Shannon and Arnold Kozak love to travel and over the years, they have methodically fulfilled their travel bucket list. Their destinations have included: Australia, New Zealand, Central America and Hawaii. When they travelled to Ukraine, they connected with Arnold’s family. They’ve also toured historic Israel, witnessed the splendour of Europe, cruised the Panama Canal and camped in Alaska.

In 2017, the Kozak’s next adventure led them to Iceland with WestWorld Tours. Iceland was of interest to Shannon as she wanted to meet with members of her paternal side of the family. Shannon contacted a cousin from Iceland prior to the trip and planned to get together during their travels. “The trip really came to life when we met not just one but 15 family members. It was amazing,” exclaimed Shannon. The Kozak’s visited the places where the family homesteads once stood, and learned how the families lived in this diverse climate and landscape. Shannon’s grandparents immigrated from Iceland to Canada in the summer of 1892.

The WestWorld Tours group journeyed across the picturesque island on the “Ring Road” which is the main highway reaching the iconic landmarks at Reykjanes Peninsula, Northern Iceland, the Eastfjords, Jokulsarlon, and Skaftafell (Vatnajokull National Park). “Iceland has a little bit of everything - volcanoes, sand and lava fields, mountains and glaciers, rivers and waterfalls, coastal views and quaint fishing villages, as well as geysers, mud pools, and geothermal pools and springs,” explained Arnold. He was particularly interested in the geography, fauna and culture of the island. “At the Jokulsarlon Glacier Lagoon, we boarded an amphibious vehicle where we toured on land and sea viewing the monstrous chunks of magnificent blue-coloured ice,” said Arnold. “We also saw seals and whales that had migrated into the fjords.”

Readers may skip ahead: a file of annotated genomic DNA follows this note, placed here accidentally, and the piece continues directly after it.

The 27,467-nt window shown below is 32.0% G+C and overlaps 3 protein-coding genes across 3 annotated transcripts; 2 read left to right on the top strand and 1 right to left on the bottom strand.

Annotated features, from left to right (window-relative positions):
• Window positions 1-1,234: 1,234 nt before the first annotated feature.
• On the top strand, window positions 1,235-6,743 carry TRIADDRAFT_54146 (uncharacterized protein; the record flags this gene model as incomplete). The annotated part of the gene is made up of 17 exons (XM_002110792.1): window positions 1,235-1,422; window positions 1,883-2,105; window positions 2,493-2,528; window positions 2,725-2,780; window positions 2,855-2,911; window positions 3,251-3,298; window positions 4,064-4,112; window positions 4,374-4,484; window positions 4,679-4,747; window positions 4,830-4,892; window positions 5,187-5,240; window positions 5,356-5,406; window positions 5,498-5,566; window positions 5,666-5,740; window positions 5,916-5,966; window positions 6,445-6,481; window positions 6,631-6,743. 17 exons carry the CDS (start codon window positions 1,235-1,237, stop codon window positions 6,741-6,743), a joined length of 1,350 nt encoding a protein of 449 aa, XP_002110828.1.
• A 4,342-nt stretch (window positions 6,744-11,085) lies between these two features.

At Gauksmyri, they attended an Icelandic horse show. Arnold commented that the horse’s famous “tolt” gait (unique to the Icelandic horse) was so smooth that the rider could easily carry a glass of water and not spill it. Speaking of water, the cascading Dettifoss waterfall in northern Iceland is Europe’s most powerful waterfall where up to 1,500 tons of water, mud and sand fall 44 metres into the canyon below. This is just one of the many waterfalls that the Kozak’s saw on their island adventures.

There are approximately 800,000 sheep in Iceland. They graze in the mountains over the summer and in the fall, they are brought back to the lower lands where they are housed during winter and spring months. The approximately 330,000 Icelanders benefit from the sheep’s wool and meat. Another interesting fact that Arnold also shared is that Icelanders use geothermal energy to heat their homes and to generate electricity. This makes it possible to grow fresh tomatoes, cucumbers and potatoes in the green houses all year. Fresh cold water comes from the glaciers. Shannon and Arnold were astonished at how soft their hands were from washing in the water.

A trip to Iceland would not be complete without a visit to the famous Blue Lagoon near Reykjavik. One of the 25 wonders of the world, the geothermal lagoon contains unique water and silica mud which is great for your skin. Shannon commented that the water was “warm and welcoming”. When you arrive at the lagoon, guests are given an electronic wristband which acts as a key for the electronic lockers, and an in-water credit card to buy refreshments while you are at the spa which you pay for when you leave.

“Our vacation to Iceland was fabulous,” said Shannon. “WestWorld Tours did a great job of organizing the tour and the tour guides were wonderful. We will always remember the beautiful scenery, fine food and friendly people.”

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Fulfilling Their Bucket List - One Destination at a Time!